As I have reflected more on my comments to the columnist, I think I was both right and wrong.
If we only latch on to the idea of forgiveness, then, yes, it is incomplete. We will need to find ways to address the unconscious racism that causes police officers to pull the trigger much more easily on a black man than a white man. We will need to find ways to teach our children to address the realities of power and privilege in our society that are too often mediated by white skin. We will need to find ways to better distribute our educational, employment, and housing resources so that communities of color do not continue to be disproportionately burdened by poverty.
And so I wonder what we in this missional church will do to make our faith one to be proud of? How will each of us bring our faith formation forward? How will we, in the words of Hebrews (9:11-15), be made free from those “dead-end efforts to make ourselves respectable?” How will we “live all out for God?”
I imagine for some of us this may mean little acts of forgiveness when we have been slighted. For others it may mean expressing one’s passion for justice through political action or making wise decisions at work or home or church that do not bring attention but do build up the community.
I pray that no one will, in the act of forgiving, however, put themselves in a position to be hurt again. We have learned that people in abusive relationships must be especially careful about how they forgive. Sometimes the most powerful act of forgiveness requires that one leave the abuser so that the hurt may not again take place.
When we finally returned home to Missoula this summer after more than three and a half thousand miles of driving, I encountered one more act of forgiveness from a cherished colleague. From 1995 through 2005, Regina Shands
Stoltzfus and I—a black woman and a white man—traveled across the country, speaking and leading workshops together and calling our sisters and brothers in the church to bring an end to racism. With our colleagues, we conducted more than 500 workshops of a half-day or more in length. We were hopeful.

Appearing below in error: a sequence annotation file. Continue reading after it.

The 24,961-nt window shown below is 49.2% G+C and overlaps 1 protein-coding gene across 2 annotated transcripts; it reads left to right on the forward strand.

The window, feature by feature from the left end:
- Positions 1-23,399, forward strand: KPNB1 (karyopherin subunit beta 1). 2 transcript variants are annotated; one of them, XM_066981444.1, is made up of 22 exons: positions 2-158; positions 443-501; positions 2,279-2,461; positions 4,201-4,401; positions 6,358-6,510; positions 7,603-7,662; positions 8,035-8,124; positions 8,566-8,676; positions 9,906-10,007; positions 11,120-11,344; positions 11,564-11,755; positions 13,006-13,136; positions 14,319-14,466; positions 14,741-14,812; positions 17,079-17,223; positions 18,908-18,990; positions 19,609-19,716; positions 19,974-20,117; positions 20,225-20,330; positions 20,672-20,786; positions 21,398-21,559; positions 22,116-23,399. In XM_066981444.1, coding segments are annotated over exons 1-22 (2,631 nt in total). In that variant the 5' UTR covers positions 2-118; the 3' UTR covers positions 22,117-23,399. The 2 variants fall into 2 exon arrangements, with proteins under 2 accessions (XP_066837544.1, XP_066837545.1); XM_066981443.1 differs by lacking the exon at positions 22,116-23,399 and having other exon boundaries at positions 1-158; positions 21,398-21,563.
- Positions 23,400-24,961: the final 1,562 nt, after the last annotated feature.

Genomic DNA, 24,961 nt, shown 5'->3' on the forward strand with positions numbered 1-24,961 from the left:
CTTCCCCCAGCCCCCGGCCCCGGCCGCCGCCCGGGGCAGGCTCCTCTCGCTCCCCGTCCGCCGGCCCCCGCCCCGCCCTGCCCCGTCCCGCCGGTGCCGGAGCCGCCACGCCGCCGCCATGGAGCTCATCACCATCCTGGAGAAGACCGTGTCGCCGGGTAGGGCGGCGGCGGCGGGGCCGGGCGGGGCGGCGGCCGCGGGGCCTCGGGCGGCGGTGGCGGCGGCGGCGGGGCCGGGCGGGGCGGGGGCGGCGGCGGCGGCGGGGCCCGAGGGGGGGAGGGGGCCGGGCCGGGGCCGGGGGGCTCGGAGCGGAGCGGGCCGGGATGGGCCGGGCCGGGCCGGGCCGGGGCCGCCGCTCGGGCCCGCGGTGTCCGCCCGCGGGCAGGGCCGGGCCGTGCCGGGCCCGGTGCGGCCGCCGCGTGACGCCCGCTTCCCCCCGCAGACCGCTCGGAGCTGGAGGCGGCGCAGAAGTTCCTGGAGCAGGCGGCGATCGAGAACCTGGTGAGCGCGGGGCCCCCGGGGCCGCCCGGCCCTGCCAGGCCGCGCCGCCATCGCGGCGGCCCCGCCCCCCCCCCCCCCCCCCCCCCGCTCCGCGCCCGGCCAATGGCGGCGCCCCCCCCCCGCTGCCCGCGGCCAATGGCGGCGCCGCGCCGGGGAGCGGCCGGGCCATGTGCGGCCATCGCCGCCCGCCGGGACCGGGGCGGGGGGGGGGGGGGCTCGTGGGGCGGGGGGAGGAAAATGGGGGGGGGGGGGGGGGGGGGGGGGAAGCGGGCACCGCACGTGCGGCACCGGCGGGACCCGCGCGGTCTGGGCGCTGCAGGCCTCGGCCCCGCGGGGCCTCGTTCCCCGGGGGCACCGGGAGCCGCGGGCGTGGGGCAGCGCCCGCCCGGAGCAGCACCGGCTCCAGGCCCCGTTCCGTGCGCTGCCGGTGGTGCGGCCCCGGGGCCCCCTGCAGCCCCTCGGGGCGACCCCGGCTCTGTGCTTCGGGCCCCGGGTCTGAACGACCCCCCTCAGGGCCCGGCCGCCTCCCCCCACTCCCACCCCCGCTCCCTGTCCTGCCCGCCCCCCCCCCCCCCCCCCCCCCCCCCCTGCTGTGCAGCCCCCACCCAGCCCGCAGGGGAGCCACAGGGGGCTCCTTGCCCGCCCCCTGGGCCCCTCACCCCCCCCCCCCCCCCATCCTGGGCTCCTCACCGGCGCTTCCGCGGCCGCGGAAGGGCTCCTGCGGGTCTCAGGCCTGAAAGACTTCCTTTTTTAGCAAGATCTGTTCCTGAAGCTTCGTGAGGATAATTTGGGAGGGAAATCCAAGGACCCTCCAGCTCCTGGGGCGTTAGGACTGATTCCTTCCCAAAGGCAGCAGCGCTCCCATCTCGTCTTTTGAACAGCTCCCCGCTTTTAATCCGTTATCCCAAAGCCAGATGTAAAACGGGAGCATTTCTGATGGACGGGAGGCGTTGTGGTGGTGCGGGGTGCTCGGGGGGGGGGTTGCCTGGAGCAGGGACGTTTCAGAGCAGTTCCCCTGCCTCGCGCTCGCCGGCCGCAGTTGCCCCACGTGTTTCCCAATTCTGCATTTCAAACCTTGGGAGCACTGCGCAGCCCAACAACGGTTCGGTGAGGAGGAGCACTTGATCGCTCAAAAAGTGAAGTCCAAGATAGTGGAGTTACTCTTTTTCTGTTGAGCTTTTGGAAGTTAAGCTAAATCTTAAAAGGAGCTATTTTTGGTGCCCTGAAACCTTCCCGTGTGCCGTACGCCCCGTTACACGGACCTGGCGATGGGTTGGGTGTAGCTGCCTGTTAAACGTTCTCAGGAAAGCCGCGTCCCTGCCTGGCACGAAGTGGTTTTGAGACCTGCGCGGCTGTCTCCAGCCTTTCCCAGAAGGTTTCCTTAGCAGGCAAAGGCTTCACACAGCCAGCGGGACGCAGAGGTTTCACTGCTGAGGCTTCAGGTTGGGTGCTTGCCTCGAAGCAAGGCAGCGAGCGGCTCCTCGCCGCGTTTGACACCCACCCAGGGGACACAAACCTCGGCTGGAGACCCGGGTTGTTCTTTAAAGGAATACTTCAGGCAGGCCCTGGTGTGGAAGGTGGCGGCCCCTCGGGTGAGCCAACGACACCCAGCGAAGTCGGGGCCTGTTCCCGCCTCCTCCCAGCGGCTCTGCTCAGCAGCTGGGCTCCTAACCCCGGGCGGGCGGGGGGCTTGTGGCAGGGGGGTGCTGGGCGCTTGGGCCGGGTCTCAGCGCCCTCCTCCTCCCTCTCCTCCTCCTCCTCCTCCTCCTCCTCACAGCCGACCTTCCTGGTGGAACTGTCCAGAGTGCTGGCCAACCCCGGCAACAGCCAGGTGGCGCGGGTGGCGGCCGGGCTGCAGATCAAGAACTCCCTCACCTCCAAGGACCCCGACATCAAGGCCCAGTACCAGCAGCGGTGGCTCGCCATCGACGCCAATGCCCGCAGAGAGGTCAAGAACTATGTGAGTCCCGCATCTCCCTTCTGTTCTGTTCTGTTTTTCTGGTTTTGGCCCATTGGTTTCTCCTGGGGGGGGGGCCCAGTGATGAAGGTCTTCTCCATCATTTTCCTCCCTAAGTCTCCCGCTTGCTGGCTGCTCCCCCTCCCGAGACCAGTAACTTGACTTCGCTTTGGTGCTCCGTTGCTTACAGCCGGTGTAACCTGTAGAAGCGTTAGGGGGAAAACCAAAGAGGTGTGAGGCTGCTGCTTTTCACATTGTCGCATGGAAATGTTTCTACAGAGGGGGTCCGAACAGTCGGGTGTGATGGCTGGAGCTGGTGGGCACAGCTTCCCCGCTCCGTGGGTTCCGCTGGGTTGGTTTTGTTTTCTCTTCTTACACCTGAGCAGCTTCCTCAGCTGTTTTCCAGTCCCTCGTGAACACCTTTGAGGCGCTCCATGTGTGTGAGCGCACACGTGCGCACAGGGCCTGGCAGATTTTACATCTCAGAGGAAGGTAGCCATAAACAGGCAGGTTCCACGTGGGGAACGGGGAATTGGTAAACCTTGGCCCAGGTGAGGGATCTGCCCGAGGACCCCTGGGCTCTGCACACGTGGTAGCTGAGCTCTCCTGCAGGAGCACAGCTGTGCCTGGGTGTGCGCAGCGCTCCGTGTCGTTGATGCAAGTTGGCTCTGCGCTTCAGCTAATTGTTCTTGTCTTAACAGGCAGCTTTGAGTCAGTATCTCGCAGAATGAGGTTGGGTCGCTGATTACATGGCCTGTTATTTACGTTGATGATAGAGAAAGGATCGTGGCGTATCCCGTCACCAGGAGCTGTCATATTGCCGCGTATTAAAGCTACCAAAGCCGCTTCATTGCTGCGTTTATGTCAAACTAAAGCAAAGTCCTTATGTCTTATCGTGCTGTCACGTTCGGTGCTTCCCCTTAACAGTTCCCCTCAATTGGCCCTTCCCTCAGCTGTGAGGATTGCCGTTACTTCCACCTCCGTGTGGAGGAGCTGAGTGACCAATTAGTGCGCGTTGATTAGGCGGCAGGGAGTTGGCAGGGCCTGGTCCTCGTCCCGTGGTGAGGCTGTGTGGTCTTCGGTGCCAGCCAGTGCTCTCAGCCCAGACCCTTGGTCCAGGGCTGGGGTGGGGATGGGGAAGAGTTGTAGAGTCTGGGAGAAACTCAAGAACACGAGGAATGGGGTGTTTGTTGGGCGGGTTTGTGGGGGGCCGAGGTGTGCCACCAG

Cheryl and I had lunch with Regina this summer in Kansas City. We laughed a lot. We caught up on each other’s
lives. And we assessed the results of our efforts. In some ways it felt like we had made a difference. More people of color were in prominent positions of leadership in the church. A new generation of activists were speaking out about racism and drawing on resources we had written together two decades previously. But at the same time, our actions paled in comparison to the renewed attacks on the African-American community evident in the shooting at Emanuel and in the many shootings across the country of unarmed black women and men by the police.
When we returned to Missoula, I read a column by Regina entitled, “The Summer of Grief.” As I read it, I realized that the column was a profound act of forgiveness, the result of a life focused on spiritual formation, deep wisdom and living “all out for God.”
Regina had chosen to address a church that had often betrayed her trust. She wrote as a black woman to white believers who had too often refused to listen to her counsel. She wrote even though people she had come to trust—people like me I am sad to confess—had let her down by allowing their power and privilege to get in the way of right relationship. But nonetheless, she chose to forgive the church, to forgive me as she had many times before, and to make herself vulnerable.
The Mennonite, Inc., is currently reviewing its Comments Policy. During this review, commenting on new articles is disabled; readers are encouraged to comment on new articles via The Mennonite’s Facebook page. Comments on older articles can continue to be submitted for review. Comments that were previously approved will still appear on older articles. To promote constructive dialogue, the editors of The Mennonite moderate all comments, and comments don’t appear until approved. Read our full Comments Policy before submitting a comment for approval.